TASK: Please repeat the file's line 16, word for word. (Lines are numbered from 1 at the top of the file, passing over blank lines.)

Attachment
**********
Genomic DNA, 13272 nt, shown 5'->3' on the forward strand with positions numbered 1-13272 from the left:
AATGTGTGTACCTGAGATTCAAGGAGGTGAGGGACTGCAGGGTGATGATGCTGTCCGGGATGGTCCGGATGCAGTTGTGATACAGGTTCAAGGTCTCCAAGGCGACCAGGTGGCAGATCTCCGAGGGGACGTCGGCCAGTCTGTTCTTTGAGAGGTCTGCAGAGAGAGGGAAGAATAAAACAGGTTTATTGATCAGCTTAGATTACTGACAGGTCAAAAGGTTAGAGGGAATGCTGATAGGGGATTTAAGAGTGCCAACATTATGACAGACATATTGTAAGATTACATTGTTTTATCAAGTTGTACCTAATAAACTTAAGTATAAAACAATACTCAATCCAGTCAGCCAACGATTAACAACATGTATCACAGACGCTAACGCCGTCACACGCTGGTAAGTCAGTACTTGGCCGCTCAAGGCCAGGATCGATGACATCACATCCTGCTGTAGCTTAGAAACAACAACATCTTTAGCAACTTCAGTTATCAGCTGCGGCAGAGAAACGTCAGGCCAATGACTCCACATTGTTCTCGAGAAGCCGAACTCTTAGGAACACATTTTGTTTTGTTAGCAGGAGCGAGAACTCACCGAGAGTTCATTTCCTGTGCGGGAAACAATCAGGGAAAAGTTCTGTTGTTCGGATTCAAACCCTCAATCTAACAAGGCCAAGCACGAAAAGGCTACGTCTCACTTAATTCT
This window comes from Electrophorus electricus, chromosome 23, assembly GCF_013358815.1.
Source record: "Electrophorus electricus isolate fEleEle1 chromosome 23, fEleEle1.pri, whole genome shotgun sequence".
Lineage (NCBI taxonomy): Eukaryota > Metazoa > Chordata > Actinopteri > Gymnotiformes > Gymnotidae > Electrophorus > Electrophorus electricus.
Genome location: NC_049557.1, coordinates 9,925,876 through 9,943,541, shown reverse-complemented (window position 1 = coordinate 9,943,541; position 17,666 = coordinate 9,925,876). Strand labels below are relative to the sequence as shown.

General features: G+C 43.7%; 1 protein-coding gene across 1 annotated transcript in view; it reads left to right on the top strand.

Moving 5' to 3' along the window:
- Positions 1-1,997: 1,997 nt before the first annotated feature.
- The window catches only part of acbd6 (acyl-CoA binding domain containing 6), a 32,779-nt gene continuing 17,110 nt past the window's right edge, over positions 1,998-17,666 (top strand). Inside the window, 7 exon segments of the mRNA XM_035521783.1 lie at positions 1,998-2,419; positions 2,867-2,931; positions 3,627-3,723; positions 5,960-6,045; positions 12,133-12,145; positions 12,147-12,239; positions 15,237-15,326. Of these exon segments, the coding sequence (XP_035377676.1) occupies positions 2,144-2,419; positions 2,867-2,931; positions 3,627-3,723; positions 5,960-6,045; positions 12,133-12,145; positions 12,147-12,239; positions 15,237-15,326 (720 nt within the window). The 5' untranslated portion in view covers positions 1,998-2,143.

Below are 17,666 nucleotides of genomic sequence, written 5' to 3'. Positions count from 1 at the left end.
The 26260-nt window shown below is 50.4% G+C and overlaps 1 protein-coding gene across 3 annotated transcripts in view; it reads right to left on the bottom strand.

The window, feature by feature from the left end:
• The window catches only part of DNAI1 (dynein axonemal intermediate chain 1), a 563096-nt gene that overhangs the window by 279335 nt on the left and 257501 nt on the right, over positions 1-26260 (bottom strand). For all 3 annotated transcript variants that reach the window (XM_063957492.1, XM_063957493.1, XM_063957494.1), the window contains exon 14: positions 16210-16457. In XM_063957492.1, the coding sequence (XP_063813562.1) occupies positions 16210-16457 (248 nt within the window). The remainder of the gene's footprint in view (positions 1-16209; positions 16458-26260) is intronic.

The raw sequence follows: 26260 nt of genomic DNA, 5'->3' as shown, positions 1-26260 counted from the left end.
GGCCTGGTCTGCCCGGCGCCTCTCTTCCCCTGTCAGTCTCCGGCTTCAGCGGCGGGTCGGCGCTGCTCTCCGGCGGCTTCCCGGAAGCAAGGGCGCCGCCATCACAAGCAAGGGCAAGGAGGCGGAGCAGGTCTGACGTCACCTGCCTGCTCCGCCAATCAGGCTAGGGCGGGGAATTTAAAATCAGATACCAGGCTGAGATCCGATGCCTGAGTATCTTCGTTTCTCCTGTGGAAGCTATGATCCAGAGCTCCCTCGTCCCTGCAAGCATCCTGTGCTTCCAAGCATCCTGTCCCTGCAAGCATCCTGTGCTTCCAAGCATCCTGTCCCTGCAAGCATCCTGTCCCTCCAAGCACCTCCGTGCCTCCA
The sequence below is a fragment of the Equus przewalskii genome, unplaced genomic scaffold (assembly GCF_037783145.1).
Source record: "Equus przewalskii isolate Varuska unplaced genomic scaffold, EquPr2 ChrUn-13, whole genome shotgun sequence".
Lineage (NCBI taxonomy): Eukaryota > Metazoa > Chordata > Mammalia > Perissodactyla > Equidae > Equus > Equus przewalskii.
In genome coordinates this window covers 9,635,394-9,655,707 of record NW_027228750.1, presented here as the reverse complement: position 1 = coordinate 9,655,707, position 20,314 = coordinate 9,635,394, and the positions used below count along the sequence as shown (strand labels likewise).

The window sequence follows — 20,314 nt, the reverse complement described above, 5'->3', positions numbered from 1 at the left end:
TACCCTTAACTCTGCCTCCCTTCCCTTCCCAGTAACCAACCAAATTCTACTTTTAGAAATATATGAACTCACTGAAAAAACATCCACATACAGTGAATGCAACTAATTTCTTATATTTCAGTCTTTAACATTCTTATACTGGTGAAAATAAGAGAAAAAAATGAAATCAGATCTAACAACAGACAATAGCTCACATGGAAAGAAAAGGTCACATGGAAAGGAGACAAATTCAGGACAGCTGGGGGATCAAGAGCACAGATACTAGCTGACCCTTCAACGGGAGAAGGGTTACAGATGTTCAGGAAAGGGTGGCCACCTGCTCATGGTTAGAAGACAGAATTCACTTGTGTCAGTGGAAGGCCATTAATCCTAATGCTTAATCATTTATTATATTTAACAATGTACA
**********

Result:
GGCCTGGTCTGCCCGGCGCCTCTCTTCCCCTGTCAGTCTCCGGCTTCAGCGGCGGGTCGGCGCTGCTCTCCGGCGGCTTCCCGGAAGCAAGGGCGCCGCCATCACAAGCAAGGGCAAGGAGGCGGAGCAGGTCTGACGTCACCTGCCTGCTCCGCCAATCAGGCTAGGGCGGGGAATTTAAAATCAGATACCAGGCTGAGATCCGATGCCTGAGTATCTTCGTTTCTCCTGTGGAAGCTATGATCCAGAGCTCCCTCGTCCCTGCAAGCATCCTGTGCTTCCAAGCATCCTGTCCCTGCAAGCATCCTGTGCTTCCAAGCATCCTGTCCCTGCAAGCATCCTGTCCCTCCAAGCACCTCCGTGCCTCCA